in Shango v. Jurich, 681 F.2d 1091 (7th Cir. 1982), no liberty
interest is created where prison officials are given discretion
under state law to act or not act. Id. at 1100. "The existence
of such discretion `preclude[s] the implication of a liberty
interest deserving of due process protection.'" Id. (citations
Defendants contend that even those standards not governing
physical requirements fail to give rise to a liberty interest.
(The Court previously held that the jail standards created a
liberty interest in an expectation of treatment that protects
the safety, health and well-being of pretrial detainees.
See Strandell, 634 F. Supp. at 828-29). The Court disagrees with
defendants' assertion. Dezort v. Village of Hinsdale, 35 Ill. App.3d 703,
342 N.E.2d 468 (1976), a case cited by defendants
in support of their claim that the jail standards create no
entitlement to have those standards followed, was concerned
with the legal duty owed by jailors in a negligence case.
Dezort is simply irrelevant to the question of whether a
protectable liberty interest has been established.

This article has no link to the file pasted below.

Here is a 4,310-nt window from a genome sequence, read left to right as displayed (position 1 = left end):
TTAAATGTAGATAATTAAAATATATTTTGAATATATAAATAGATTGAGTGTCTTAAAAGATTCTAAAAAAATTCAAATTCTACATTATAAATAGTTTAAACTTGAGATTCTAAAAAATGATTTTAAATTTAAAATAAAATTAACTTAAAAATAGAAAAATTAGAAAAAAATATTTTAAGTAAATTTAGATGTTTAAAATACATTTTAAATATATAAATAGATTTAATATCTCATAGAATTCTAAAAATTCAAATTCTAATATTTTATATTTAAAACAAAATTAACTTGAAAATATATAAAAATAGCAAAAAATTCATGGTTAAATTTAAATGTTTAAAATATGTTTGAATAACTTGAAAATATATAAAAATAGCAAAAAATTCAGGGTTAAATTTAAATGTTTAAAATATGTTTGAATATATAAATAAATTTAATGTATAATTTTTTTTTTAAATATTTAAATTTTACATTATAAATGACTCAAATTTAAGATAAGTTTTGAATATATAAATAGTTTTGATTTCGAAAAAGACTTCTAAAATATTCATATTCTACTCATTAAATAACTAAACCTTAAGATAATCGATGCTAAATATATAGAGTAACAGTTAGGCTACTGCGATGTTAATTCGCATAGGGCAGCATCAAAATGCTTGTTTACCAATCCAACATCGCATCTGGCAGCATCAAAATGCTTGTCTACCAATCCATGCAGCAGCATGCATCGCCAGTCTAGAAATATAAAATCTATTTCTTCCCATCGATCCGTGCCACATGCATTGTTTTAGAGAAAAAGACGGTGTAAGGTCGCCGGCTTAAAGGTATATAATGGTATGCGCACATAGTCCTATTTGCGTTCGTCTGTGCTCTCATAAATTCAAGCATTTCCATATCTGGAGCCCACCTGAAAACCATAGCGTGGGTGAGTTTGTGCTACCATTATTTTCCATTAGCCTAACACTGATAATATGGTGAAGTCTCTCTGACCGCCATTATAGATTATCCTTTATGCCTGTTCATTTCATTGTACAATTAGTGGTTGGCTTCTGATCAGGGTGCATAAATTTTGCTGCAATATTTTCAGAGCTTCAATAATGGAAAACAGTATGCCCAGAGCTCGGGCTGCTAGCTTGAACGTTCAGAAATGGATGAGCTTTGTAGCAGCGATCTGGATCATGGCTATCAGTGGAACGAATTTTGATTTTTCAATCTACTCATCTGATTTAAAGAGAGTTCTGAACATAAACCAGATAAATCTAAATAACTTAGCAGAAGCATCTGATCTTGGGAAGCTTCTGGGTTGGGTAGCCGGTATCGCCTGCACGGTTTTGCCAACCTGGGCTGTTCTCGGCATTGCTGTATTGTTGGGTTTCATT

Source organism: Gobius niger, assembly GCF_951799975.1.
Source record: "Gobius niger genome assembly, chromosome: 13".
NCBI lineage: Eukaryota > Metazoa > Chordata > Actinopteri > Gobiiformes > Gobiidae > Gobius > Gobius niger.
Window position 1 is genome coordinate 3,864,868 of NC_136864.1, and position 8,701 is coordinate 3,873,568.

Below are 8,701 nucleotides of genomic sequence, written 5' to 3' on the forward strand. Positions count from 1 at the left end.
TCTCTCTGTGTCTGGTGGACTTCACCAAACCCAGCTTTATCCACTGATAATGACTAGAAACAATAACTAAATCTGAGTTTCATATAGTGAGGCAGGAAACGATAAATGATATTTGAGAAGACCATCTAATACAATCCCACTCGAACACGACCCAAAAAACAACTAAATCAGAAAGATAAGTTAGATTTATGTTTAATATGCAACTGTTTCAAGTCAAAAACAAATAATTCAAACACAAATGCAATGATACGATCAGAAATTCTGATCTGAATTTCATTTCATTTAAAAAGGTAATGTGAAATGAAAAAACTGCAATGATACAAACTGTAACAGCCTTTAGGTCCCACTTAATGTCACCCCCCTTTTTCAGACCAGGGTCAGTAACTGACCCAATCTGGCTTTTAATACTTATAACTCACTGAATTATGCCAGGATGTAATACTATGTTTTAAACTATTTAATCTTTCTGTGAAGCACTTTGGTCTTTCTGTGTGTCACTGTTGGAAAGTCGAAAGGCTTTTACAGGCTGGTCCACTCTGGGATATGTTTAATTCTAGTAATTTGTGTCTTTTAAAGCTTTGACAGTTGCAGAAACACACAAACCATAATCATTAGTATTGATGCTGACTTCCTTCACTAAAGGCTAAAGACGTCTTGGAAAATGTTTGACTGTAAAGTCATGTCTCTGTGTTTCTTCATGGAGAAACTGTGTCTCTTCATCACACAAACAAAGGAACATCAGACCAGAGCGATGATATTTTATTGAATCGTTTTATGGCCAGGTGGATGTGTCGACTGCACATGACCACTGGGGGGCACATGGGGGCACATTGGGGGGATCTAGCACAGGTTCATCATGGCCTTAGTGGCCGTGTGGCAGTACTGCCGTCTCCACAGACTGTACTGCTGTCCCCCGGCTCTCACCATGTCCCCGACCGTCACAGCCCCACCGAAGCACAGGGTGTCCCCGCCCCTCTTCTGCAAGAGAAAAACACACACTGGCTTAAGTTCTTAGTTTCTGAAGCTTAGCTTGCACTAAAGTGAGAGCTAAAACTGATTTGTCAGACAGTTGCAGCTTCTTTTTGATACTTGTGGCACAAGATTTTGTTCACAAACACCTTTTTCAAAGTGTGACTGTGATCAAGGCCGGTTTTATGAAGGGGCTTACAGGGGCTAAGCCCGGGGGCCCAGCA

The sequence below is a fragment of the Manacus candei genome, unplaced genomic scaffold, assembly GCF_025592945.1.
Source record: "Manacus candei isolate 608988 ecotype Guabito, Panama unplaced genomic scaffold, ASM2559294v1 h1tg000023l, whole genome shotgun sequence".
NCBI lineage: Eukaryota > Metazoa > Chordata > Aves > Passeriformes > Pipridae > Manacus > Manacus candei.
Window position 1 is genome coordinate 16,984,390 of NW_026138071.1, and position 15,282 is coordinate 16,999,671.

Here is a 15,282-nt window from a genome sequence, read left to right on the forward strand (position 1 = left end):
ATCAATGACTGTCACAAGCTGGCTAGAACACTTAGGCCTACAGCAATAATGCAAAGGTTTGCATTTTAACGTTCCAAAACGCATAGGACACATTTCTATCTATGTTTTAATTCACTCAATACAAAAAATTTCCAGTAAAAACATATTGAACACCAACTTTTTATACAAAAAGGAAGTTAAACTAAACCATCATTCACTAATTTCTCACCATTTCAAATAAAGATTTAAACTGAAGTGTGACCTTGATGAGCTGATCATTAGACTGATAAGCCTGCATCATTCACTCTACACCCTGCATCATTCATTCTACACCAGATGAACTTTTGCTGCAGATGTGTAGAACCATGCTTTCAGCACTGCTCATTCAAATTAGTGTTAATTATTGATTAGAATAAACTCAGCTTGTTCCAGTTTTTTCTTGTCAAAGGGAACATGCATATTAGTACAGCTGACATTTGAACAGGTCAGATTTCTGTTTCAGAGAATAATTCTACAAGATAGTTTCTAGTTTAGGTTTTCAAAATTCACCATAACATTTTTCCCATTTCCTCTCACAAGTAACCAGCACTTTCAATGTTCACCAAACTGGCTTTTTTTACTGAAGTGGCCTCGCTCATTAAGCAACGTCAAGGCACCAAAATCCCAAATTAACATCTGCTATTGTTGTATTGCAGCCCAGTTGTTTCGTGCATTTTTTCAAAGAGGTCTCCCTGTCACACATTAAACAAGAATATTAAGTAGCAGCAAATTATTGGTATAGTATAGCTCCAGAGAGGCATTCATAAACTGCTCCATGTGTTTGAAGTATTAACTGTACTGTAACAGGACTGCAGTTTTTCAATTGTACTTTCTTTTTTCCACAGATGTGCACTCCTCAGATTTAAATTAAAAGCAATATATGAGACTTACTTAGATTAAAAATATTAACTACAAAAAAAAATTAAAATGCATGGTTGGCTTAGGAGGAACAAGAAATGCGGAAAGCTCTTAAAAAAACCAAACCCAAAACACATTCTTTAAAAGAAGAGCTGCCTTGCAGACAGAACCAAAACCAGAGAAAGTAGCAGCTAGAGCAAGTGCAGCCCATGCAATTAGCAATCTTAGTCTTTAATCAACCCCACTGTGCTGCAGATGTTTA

Likewise, the Court disagrees with defendants' contention
that because an individual inmate cannot, under state law,
demand compliance with the jail standards, there is no "claim
of entitlement" to have those standards followed. (Under
Illinois law, the State Department of Corrections is given the
right to enforce compliance with the jail standards.)
Defendants cite no authority for their proposition that "[i]n
order to assert a claim of entitlement to compliance with the
Jail Standards, it is necessary to analyze whether Illinois
law recognizes an individual inmate's right to demand
compliance with those standards." (Defendants' Reply
Memorandum, p. 11). As noted by plaintiffs, the determination
of whether a liberty interest exists is not dependent upon the
"intricacies of state law enforcement mechanisms."
(Plaintiffs' Sur-Reply, p. 11).
Therefore, defendants' motion for reconsideration is granted
only insofar as the Court holds that Michael Strandell had no
liberty interest in an expectation of certain ...